The interaction that the Mitki use among themselves is liberally sprinkled with extracts from old Soviet films and cartoons, and they call everyone round them “little brother” or “baby sister.”

Mitki conquer the world

After a few years, the Mitki set out oned to be joined not just by artists from St. Petersburg, but also by musicians, rimesters, writers and even numerous sympathizers who shared their views. The Moscow Mitki were set up, as properly as Mitki chapters in various Russian cities. Each new “generation” broadens the Mitki’s lexicon and adds new treatises to the movement’s stock of subjects.

'The Fall of Icarus' painting at the exhibition in Moscow. Source: Evgenya Novozhenina/RIA Novosti‘The Fall of Icarus’ painting at the exhibition in Moscow. Provenance: Evgenya Novozhenina/RIA Novosti

“We’re even recognized in the street and allowed to bound the queue to buy wine,” St. Petersburg artist Andrei Filippov said in an evaluation with the online magazine, Afisha Daily.

In 1989, exhibitions of the Mitki’s artworks were convoked in Antwerp, Cologne and Paris. The story of the tour formed the basis of the mist, “Yoly-Paly, or the Mitki Go to Europe” by director Alexei Uchitel. The year 1992 saw the manumit of an animated film based on themes taken from the artists’ stories, “The Mitki Don’t Have a yen for to Defeat Anyone, or Mitki-Mayer.”

Subsequently, the artworks of the Mitki began to be displayed in galleries in Finland, Italy, the U.S. and peaceful the State Russian Museum in St. Petersburg. Without expecting it, the Mitki turned into the antithetical of their own myth and became acclaimed artists prized by museums, as reservoir flow as the topic of articles and books of art criticism.


The movement’s proponents equal to to shock the public and have an ironic take on everything around them. Hence, in 2013, Dmitry Shagin and his friends mounted the event, “The Mitki Dole out Ivan the Terrible a New Son,” (on the cover photo) proposing that the Russian erudition minister replace pictures in the Tretyakov Gallery with “more apropos” ones, and also to give Ivan the Terrible a new son to replace the one depicted in Ilya Repin’s pigment, Ivan the Terrible Murders His Son.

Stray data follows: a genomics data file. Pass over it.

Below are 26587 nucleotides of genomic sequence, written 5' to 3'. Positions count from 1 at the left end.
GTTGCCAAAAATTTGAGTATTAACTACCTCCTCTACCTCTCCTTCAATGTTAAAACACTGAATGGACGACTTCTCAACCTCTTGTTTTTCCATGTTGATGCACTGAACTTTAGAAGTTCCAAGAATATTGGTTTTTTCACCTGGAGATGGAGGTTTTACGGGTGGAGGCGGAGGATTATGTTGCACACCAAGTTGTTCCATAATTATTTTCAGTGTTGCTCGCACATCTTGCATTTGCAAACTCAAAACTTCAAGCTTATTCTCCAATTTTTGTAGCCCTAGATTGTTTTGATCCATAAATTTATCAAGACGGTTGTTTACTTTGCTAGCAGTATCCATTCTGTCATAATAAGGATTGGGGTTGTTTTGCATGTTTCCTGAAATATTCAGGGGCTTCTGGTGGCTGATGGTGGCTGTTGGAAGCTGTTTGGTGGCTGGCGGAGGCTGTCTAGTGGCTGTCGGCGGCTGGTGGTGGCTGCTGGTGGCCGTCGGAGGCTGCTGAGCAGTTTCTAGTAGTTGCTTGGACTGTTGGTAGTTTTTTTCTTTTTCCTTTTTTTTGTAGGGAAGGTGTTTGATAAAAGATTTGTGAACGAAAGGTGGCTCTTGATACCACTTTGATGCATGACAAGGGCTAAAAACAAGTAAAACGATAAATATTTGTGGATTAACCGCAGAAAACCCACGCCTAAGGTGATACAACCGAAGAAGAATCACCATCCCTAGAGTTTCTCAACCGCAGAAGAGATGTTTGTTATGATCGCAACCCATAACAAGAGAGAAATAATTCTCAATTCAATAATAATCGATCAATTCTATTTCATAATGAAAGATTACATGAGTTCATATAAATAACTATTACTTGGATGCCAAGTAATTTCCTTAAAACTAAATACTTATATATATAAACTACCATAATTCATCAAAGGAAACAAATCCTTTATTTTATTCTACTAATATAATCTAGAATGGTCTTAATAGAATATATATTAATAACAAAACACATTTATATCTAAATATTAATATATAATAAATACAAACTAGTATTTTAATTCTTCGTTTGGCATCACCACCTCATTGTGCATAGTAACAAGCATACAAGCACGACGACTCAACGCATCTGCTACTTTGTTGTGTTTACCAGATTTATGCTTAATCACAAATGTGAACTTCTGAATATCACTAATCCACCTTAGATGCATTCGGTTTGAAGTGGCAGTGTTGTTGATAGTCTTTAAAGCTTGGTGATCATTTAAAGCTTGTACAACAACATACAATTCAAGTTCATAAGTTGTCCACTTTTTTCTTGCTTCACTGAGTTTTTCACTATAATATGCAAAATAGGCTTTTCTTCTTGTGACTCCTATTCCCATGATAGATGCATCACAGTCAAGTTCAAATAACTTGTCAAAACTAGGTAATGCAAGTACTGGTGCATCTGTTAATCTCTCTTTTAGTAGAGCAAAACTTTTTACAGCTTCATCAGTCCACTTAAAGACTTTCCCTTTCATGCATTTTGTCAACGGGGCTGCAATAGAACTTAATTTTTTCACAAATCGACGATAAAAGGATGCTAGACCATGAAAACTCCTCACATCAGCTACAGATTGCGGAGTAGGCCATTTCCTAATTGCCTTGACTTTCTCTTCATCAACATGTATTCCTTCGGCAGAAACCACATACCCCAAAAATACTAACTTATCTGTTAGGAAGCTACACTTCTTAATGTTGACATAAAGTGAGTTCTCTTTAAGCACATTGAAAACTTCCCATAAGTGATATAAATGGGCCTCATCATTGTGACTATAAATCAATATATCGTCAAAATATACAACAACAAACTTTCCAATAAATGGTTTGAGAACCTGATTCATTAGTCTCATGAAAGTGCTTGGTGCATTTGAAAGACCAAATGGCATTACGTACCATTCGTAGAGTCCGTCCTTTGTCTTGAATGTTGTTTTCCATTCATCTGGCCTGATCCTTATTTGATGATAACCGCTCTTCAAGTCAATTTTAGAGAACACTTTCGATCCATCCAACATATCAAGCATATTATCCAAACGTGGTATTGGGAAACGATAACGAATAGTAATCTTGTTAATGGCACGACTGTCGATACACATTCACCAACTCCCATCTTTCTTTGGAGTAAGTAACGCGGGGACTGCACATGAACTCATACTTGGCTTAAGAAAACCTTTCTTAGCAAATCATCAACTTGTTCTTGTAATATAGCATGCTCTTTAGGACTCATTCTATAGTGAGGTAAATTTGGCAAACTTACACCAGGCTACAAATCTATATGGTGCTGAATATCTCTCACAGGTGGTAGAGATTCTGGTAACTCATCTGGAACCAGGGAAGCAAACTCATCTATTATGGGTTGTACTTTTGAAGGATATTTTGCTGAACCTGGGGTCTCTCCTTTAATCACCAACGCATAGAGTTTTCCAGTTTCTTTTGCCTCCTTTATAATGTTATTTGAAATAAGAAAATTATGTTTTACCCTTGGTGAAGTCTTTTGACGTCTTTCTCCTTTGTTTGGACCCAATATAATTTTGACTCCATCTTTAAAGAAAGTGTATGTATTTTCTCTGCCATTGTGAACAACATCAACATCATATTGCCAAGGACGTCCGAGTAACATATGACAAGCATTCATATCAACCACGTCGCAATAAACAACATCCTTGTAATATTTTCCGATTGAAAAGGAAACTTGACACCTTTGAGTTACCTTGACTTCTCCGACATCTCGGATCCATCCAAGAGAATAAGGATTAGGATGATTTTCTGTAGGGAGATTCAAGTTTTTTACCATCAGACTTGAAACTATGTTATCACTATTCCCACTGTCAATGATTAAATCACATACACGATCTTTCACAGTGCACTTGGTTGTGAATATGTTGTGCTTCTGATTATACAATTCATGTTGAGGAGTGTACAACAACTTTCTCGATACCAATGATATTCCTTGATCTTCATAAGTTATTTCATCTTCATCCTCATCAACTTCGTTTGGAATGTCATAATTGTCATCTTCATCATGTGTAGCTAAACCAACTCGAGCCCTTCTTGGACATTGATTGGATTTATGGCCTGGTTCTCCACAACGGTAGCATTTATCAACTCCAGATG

Mitki's exhibition 'Maxims' marking the 30th anniversary of the group's first official exhibition in Moscow. Source: Vladimir Astapkovich/RIA NovostiMitki’s exhibition ‘Maxims’ marking the 30th anniversary of the dispose’s first official exhibition in Moscow. Source: Vladimir Astapkovich/RIA Novosti

The Mitki’s irony, be that as it may, does not mask a sneer, and their philosophy is based on optimism, unrestraint and sincerity. The Mitki even offered to donate their ears to Van Gogh, who cut off his earlobe. They also portray subjects taken from current affairs, as exemplified by Vasya Golubev’s, Mitki Send Brezhnev to Afghanistan, and Dmitry Shagin’s, Putin Exonerates Pussy Riot.

30 years on

A Museum of the Mitki Creative Association was make knew in St. Petersburg in 2006, and it’s now a mecca for fans of the contemporary Russian avant-garde and external art, and the St. Petersburg counterculture. Here, you can meet the old-timers and founders of the movement, as spring as younger artists, and buy a picture if one strikes your fancy.

Read profuse: ‘Art for booze’ – St. Petersburg artists give away paintings for drafts